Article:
Finding the support we need
As an LGBTQI affirming therapist, being a part of the community myself has been integral to my support of others. When we are exploring who we are during adolescence and into adulthood can be stressful. Wether these identities are fluid and changing or more fixed in our minds can create conflicts within ourselves or with others. Sometimes even as self-confident people we can struggle with how to address what we share with others wether during job interviews, on social media, with family members, or other important areas of our lives. At times parents may struggle with how they are feeling about their child’s developing identity and what is shared publicly. I am here to support this process and enhance connection by creating a safe supportive open place to explore ourselves and deciding what feels right for each of us.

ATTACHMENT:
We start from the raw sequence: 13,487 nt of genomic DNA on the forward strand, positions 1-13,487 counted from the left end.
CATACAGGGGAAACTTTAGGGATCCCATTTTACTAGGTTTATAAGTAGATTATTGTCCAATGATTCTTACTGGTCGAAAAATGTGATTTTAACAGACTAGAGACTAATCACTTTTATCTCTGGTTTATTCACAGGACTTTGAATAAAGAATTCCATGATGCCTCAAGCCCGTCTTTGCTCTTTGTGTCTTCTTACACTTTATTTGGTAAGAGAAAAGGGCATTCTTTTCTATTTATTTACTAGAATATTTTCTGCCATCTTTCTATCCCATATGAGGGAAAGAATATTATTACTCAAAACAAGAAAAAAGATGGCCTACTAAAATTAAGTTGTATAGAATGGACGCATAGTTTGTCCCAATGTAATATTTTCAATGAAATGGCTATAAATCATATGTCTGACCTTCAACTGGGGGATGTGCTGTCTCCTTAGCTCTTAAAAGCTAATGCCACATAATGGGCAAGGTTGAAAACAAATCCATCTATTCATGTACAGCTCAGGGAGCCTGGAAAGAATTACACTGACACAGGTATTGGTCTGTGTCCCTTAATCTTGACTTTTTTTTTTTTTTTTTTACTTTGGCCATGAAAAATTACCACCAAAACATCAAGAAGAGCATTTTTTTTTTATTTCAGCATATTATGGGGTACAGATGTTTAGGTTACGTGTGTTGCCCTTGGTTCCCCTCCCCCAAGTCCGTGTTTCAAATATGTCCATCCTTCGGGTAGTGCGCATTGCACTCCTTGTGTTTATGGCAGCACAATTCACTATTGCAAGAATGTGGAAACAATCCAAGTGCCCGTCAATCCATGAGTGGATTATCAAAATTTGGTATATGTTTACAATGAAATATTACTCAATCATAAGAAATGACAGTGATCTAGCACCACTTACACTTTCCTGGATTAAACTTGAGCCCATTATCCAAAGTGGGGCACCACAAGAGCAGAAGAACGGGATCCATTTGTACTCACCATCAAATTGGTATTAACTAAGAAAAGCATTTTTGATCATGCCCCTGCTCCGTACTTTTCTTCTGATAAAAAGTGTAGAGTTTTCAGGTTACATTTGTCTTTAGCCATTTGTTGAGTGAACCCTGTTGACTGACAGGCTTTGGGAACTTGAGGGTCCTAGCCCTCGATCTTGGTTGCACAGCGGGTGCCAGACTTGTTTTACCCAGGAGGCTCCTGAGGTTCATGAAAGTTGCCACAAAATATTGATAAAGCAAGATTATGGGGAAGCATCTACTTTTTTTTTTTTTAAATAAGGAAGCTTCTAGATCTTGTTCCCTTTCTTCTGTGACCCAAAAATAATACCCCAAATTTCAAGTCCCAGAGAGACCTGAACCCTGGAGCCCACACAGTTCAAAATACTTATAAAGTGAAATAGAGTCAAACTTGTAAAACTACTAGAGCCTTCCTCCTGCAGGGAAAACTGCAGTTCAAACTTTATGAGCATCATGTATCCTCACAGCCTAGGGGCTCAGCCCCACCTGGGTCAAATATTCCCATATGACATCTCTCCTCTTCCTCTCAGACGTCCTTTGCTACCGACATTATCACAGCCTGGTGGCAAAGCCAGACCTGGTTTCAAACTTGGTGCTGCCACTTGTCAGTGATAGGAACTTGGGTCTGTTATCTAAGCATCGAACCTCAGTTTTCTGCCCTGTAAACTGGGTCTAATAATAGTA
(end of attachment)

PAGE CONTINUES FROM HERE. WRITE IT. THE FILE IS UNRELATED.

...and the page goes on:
What LGBTQIA+ stands for
L — lesbian
G — gay
B — bisexual
T — transgender (Transgender is an acceptable label for anyone who does not identify as the gender they were assigned to at birth. An asterisk (i.e., trans*) was once used to include non-binary people, but it’s not necessary, since non-binary people are already trans.)
Q — queer or questioning; the Q stands for both.
I — intersex (this is controversial, and some intersex people do not wish to be considered LGBTQ+.)
A — the asexual and/or aromantic spectrum; includes grey-asexuality, demisexuality, etc. Historically, it has been used to stand for “allies” as well—but specifically in order to cover for the closeted individuals in LGBTQ+ spaces. The “A” is definitely not for allies who are both straight and cisgender.
The “+” includes all other queer identities that have not already been mentioned, such as pansexuality and polysexuality.